where, when, and what to find

Mountain Dell Canyon

posted by Tim Avery at
on Monday, April 13, 2015 

Mountain Dell Canyon from Google Street View

For 5.2 miles Mountain Dell Canyon follows Clear Creek along SR-65 from Little Dell Reservoir to Big Mountain Pass.  The canyon bottom is a lush riparian habitat dominated by cottonwood and other deciduous trees.  The shrubsteppe and mixed oak covered hillsides line the canyon walls extending up into the hills on both sides.  As you ascend past the Affleck Park Campground about 1/2 way to Big Mountain Pass, the road becomes windier with several switchbacks.  The habitat also changes when large stands of Aspen become a dominant part of the south side of the canyon.  Small patches of coniferous trees dot the landscape, while some cliff habitat joins the scenery on the north side.  There is often some confusion with regards as to what Mountain Dell Canyon actually encompasses.  The area has been referred to as East Canyon, Upper Emigration Canyon, and Mountain Dell Canyon in the past.  Maps show Mountain Dell Canyon starting below Little Dell Reservoir, but don't specifically list a name for the area above the reservoir.  Over time this name has fallen into place, and may or may not be geographically correct.

Mountain Dell Canyon is a beautiful short drive on the way to Big Mountain Pass.  The birding isn't phenomenal, but it can be very good.  There are a few very specific species that you will find on almost any trip birding here in the summer months.  Both HERMIT and SWAINSON'S THRUSH can usually be heard at dusk, while YELLOW WARBLER is a common sight.  Both GREEN-TAILED and SPOTTED TOWHEE are expected, and CHIPPING SPARROW are in no short supply.  SONG and FOX SPARROW can usually be turned up while a colorful contingent of species are often encountered including: WESTERN TANAGER, BLACK-HEADED GROSBEAK, LAZULI BUNTING, and AMERICAN GOLDFINCH.  Almost any trip here will produce that list of species, while with a little work you may turn up ORANGE-CROWNED and MACGILLIVRAY'S WARBLER--and even VIRGINIA'S.  GRAY CATBIRD have been reported, as have AMERICAN DIPPER on the creek. DUSKY FLYCATCHER are occasionally encountered higher up, while RED-NAPED SAPSUCKER might be found in the aspen patches.  The canyon is also particularly good for owling.  FLAMMULATED OWL and NORTHERN SAW-WHET OWL can often be found in the summer months with some searching.  GREAT HORNED and LONG-EARED OWL have both been observed as well.  COMMON POORWILL can be heard at night, but are much harder to pick out.  The road is closed from mid-November, usually till about May.  It depends on how much snow is present.  The canyon can often be a popular evening drive so it can be busy in the summer, but usually not too bad.  It is a popular spot for bikers, and at night deer are often on the road coming to water, so be very careful on the windy road.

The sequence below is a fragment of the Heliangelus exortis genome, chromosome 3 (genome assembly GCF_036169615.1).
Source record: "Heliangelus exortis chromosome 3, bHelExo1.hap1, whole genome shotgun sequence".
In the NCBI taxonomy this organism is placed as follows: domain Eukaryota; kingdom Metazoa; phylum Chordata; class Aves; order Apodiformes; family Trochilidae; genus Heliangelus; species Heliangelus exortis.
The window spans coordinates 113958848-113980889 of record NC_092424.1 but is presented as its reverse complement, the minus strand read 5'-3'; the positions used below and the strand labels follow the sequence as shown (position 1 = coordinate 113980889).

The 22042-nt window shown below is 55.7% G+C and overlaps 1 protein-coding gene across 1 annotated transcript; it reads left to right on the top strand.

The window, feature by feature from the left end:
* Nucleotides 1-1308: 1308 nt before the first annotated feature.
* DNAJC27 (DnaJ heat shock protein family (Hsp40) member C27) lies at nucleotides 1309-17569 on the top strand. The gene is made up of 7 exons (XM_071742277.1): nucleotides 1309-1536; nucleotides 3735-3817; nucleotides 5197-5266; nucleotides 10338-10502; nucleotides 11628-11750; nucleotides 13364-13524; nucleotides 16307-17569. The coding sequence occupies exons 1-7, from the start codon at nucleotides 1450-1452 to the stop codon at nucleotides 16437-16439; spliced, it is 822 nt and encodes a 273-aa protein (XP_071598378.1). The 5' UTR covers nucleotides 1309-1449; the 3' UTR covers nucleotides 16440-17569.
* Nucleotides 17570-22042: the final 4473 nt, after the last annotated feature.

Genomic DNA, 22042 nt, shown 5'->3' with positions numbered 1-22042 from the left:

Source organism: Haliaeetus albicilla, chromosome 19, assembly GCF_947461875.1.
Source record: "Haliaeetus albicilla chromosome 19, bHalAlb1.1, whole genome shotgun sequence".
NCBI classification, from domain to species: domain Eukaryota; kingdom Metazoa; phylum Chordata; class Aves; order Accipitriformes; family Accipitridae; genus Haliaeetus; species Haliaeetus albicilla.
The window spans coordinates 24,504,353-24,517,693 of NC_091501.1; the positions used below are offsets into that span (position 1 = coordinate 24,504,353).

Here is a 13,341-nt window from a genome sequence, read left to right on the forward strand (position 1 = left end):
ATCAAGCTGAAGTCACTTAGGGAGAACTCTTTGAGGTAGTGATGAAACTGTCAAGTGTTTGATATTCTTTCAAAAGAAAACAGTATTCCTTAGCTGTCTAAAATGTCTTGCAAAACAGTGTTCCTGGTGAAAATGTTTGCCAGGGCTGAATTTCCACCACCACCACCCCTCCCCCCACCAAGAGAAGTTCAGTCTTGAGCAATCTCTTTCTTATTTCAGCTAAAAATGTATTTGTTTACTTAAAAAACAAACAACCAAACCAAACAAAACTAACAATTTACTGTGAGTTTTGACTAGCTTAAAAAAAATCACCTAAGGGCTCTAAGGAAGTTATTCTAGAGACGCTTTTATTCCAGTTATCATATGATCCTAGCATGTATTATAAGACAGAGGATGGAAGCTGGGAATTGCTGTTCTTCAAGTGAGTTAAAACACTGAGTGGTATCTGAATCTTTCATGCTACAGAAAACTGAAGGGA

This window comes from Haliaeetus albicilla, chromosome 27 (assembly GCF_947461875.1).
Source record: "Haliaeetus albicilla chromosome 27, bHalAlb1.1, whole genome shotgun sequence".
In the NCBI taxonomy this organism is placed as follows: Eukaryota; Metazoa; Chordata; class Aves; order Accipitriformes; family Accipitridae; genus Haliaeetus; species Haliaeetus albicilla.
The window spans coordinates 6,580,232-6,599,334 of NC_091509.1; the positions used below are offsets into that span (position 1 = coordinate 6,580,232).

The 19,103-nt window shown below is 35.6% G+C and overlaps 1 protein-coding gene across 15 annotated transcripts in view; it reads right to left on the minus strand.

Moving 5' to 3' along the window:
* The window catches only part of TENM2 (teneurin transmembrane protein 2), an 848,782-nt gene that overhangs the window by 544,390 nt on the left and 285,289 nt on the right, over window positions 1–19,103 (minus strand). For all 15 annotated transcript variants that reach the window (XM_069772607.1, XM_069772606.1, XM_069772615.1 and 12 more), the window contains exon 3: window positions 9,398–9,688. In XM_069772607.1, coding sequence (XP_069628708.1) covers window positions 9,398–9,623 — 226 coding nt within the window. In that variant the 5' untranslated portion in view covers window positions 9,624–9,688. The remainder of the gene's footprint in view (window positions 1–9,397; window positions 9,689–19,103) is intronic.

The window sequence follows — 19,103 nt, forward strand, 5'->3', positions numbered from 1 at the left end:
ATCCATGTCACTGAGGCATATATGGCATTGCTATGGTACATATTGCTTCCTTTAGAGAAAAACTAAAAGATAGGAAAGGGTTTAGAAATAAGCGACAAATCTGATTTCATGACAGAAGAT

From I-80 exit 134 take SR-65 north for 2.9 miles past Little Dell Reservoir.  Once you pass the reservoir you enter the canyon.  It continues another 5.2 miles till you reach Big Mountain Pass.

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